Removal of Conditions Attorneys in Corpus Christi, Texas
A foreign national who marries a U.S. citizen will receive a green card with the status notification CR-1, or Conditional Resident Spouse Visa, meaning the green card is good for just two years. This is the government’s way of assuring that the marriage is not a fraud as the U.S. citizen or permanent resident, along with the immigrant spouse, will have to prove the marriage is legitimate before permanent status is allowed.
If you or your spouse is living in or around Corpus Christi, Texas, on a conditional green card and needs to apply for a permanent green card, contact The Torres Law Firm. Our immigration attorneys will help you navigate the conditional status removal system.
How to Remove the Conditional Status
Conditional status is like a probationary period designed to prevent marriage fraud for entry into the United States. During the two conditional status years, the U.S. citizen and his or her spouse must build up a record of a solid relationship that can be presented along with the application to remove the condition.
The United States Citizenship and Immigration Services (USCIS) provides Form I-171, Petition to Remove Conditions on Residence, to apply for permanent status when a conditional green card enters the 90-day window before it expires. Both spouses must fill out the form.
Some people confuse the “two-year anniversary” specified by the USCIS with the date of their marriage, but it actually refers to the date on the CR-1 green card. Check the front of the green card to verify the expiration date. You can file Form I-171 at any time during the 90 days preceding that date.
If you fail to file and the CR-1 card expires, you will lose your resident status and immigration officials can remove you from the United States, so it is imperative to adhere to the expiration date and the need to file I-171 during the 90-day window.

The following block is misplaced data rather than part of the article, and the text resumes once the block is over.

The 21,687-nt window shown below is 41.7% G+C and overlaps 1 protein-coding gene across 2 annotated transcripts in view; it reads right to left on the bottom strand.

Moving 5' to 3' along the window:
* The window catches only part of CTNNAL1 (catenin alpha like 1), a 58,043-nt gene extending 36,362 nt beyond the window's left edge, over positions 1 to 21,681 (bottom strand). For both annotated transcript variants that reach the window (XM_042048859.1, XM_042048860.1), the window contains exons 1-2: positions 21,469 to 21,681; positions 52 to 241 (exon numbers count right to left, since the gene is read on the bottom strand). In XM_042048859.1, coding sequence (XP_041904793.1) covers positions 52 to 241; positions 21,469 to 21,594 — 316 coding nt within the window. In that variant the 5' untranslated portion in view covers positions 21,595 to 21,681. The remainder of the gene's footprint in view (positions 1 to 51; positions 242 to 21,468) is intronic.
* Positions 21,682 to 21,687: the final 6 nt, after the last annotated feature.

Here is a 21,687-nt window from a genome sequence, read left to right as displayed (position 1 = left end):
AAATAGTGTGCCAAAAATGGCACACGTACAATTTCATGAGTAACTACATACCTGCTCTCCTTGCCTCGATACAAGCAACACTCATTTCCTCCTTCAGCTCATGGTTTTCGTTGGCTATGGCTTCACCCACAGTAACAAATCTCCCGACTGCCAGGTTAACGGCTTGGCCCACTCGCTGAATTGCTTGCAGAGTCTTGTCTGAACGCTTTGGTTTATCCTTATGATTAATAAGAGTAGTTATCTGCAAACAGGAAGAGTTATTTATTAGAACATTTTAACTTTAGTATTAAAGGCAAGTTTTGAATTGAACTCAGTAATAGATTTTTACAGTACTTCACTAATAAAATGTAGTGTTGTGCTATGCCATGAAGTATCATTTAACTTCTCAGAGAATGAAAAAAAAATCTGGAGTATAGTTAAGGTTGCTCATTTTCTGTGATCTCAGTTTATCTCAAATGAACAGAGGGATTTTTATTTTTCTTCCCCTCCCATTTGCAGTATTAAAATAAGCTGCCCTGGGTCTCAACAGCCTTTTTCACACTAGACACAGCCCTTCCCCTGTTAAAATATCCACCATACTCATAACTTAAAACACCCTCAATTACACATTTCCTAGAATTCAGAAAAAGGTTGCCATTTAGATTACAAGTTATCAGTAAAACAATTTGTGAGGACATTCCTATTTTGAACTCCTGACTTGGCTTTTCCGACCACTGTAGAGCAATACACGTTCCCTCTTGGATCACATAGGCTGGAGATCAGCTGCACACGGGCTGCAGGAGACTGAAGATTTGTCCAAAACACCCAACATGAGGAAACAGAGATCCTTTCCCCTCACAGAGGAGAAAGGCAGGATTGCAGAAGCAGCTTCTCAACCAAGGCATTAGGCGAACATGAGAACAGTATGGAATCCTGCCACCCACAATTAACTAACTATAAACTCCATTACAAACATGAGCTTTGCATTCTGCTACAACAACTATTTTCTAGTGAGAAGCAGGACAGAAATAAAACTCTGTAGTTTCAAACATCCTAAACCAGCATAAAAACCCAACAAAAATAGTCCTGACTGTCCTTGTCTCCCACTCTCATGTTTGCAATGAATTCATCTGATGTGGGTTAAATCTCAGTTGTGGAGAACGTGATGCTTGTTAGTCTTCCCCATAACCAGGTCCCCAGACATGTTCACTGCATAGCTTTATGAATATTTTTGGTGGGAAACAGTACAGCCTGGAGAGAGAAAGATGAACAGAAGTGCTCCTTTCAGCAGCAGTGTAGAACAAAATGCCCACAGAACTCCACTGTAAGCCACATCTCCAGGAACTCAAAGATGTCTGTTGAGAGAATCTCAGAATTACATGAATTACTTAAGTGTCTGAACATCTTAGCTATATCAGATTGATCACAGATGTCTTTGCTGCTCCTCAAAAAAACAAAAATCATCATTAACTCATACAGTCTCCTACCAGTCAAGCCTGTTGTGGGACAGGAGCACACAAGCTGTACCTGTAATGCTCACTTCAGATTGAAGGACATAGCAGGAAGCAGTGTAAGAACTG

If you have children who received CR-1 status the same day as you or within 90 days after you did, you can include them on the same Form I-171. If they received their conditional status later, they will have to submit separate forms.
Documents to Include With Form I-171
Remember that the USCIS is looking to see whether you established a real married relationship during your “probationary” period, so along with your Form I-171, you should include supporting evidence such as:
The marriage certificate
Birth certificates for any children born during the marriage
Proof of joint occupancy in a dwelling through a lease or mortgage document
Financial records such as joint bank accounts, federal and state tax returns, utility bills, joint credit cards, or anything in both of your names
Any other documents to verify that your marriage was not a fraud
Affidavits sworn to by at least two people who have knowledge of your relationship and have known you two since conditional status was granted
Photographs of you two together, perhaps 10 to 20, including from the wedding, traveling, and special events
What Happens Next
Within four to six weeks after submitting Form I-171, you should receive Form I-797C, Notice of Action. This notice extends your residency for 18 months while the USCIS reviews your application. You will also receive an appointment notice for a biometrics screening (photographing you and obtaining your fingerprints and signature).
Often, you will be required to undergo an interview, but the USCIS may waive the interview if the documentation you submitted is proof enough. Within 12 to 18 months, the whole process should be complete, and you will receive a permanent green card good for 10 years.
Removal of Conditions Attorneys Serving Corpus Christi, Texas
The Torres Law Firm can help you with whatever immigration challenge you face, and certainly in navigating the removal-of-conditions process. We will help you prepare a package of documentary evidence to submit with your I-171 that can help you achieve your goal of permanent resident status.
If you’re in Corpus Christi, Dallas, or Fort Worth, contact us immediately whenever you face an immigration issue. Schedule a consultation today.